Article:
The edu-academics were all over the PCS from when it was first announced -- as were some school boards who identified they would have issues with providing the necessary physical classroom space. The research is, to be fair, varied on class size vs. other factors when it comes to student improvement. Fewer than 20 students with a poorly trained teacher do worse than 30 students with a well-trained teacher, etc.
The PCS always sold well with parents however. Parents who vote. Who were tired of seeing a blended class size average in elementary of 26 (with boards being allowed to push that to 27 under some circumstances). Some of that excitement faded with the increase in split-grade classes caused when PCS was implemented, but a big portion of that was how the system reacted to a class cap combined with overall declining enrolment.
Will it become the sacrificial lamb to squeeze money out of education spending? I'm doubtful a government led by a premier who has long fashioned himself as an "education premier" would start hacking away at one of the key parts of the platform that won him a first majority government.
Similarly, most new funding in education is being directed at FDK implementation-- something all three parties supported in the campaign, so it's doubtful there'll be many chainsaws taken to that program unless people change their tunes (again).
Something that didn't come out? Both the PCS and FDK initiatives have helped stem job losses in the ranks of teachers as they bolstered staffing in years that declining enrolment was having its biggest impact. That population decline is now set to move through high schools twice as fast as it moved through the K-8 panel-- and with all of the Learning to 18 programs now fully implemented, there won't be many new programs to save jobs when the student numbers are no longer there to support them.
Given it's doubtful the province will ask its education-sector employee federations to agree to zero-increase contracts, the path ahead for the Liberals may be in trying to balance the expected decline in staffing (particularly in secondary) with any increases in wages and benefits. Keep it at a net-zero level and you can make it through a mandate without allowing education spending to balloon.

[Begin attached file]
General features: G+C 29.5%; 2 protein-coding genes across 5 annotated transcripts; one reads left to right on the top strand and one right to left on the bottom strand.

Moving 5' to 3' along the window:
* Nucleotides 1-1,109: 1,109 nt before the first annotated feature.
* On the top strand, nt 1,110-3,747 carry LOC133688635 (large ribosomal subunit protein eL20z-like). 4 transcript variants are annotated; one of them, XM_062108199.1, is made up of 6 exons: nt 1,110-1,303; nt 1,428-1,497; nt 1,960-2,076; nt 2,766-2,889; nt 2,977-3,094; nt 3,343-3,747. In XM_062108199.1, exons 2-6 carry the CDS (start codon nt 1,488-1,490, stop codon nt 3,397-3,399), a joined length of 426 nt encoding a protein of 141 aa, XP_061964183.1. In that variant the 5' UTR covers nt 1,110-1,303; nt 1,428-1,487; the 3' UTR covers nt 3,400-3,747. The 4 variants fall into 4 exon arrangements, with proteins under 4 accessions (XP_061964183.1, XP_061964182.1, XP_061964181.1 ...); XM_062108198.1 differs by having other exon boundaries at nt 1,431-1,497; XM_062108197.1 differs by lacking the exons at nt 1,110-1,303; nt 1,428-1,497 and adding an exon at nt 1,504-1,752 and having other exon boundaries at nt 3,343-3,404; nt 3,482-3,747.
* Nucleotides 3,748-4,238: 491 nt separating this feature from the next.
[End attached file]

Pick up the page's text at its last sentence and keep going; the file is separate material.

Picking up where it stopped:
More on this once Drummond's recommendations go public.

Sunday, January 29, 2012

January browser-tab dump

Back to my recent habits of tabbing up by browser until I hit this point.
Governance / Curricula
Haven't touched too much on the continuing gay-straight alliance kerfuffles (my views on this for regular readers are well-known), nor the speculation over what Don Drummond might include in his recommendations, which I'll write a separate post on.

Tuesday, January 3, 2012

Looking in both directions

Here's to looking back at 2011 and looking ahead to 2012 in the world of K-12 education in this province, as well as a chance to reflect on what's been in this space in the last 12 months. As I wrote about for my employer, 2011 was a year of change from the fellowship back to my former job to a new post starting in August.
In the past year this space has seen just over 3,800 visitors, a slight majority of whom had been here at least once before. Traffic was highest in the winter and early spring when the fellowship granted lots of time for posting and waned throughout the rest of the calendar year as I went back to work (bad blogger, bad).
Here were the posts that drew the largest audiences:
  1. Full-day kindergarten = ECE shortage? (a post from 2009)
  2. Keep those EQAO envelopes sealed
  3. Mapping our Full-day Kindergarten
  4. Bil 177 (another post from 2009)
  5. Ontario's next education minister is (noting my guesses were all wrong)
  6. On teaching (from 2010)
  7. A thought on teacher education and the job market (another from 2010)
  8. DSBN Academy coverage keeps growing
  9. My long goodbye to OISE
  10. Defenders of the faith(-based)
When 40% of the most-viewed posts are not from the immediate past year, it's a signal to me I need to be posting more in this space. Alas, I have been negligent in living up to the promise of its purpose when it was launched in early 2009. I've reflected on just how I was able to do it then-- I would come home at whatever hour and commit to writing at least one new post a day. If it wasn't comment on coverage elsewhere, it would be original opinion, analysis or outright reporting. My posts on Bill 177 and Bill 242 are among very few that look at the legislation that are out there, and both keep drawing traffic.
Here's my cut of the top issues in K-12 Ontario education of 2011:
  • Bullying became the worst thing ever about any school system this year. Unfortunately helped by a number of well-publicized suicides where this harassment was either known or suspected to be the primary cause, along with the politicization of Gay-Straight Alliances as some sort of bullying cure-all, bullying has been on everyone's tongue throughout the year. I'm curious as to whether it will result in meaningful action in 2012.
  • School accommodation / demographic shift continues, though not as noisily in most areas of the province as it has in the last few years. Many boards outside the GTA have tackled their first few rounds of school-closure reviews, petitions and post-review openings. The Toronto boards also began tackling this, though not as assertively as they probably need to in order to keep up. Towards the end of the year the Peterborough Collegiate and Vocational School decision raised eyebrows (and the dander of many) showing accommodation issues are by no means ever a dead issue.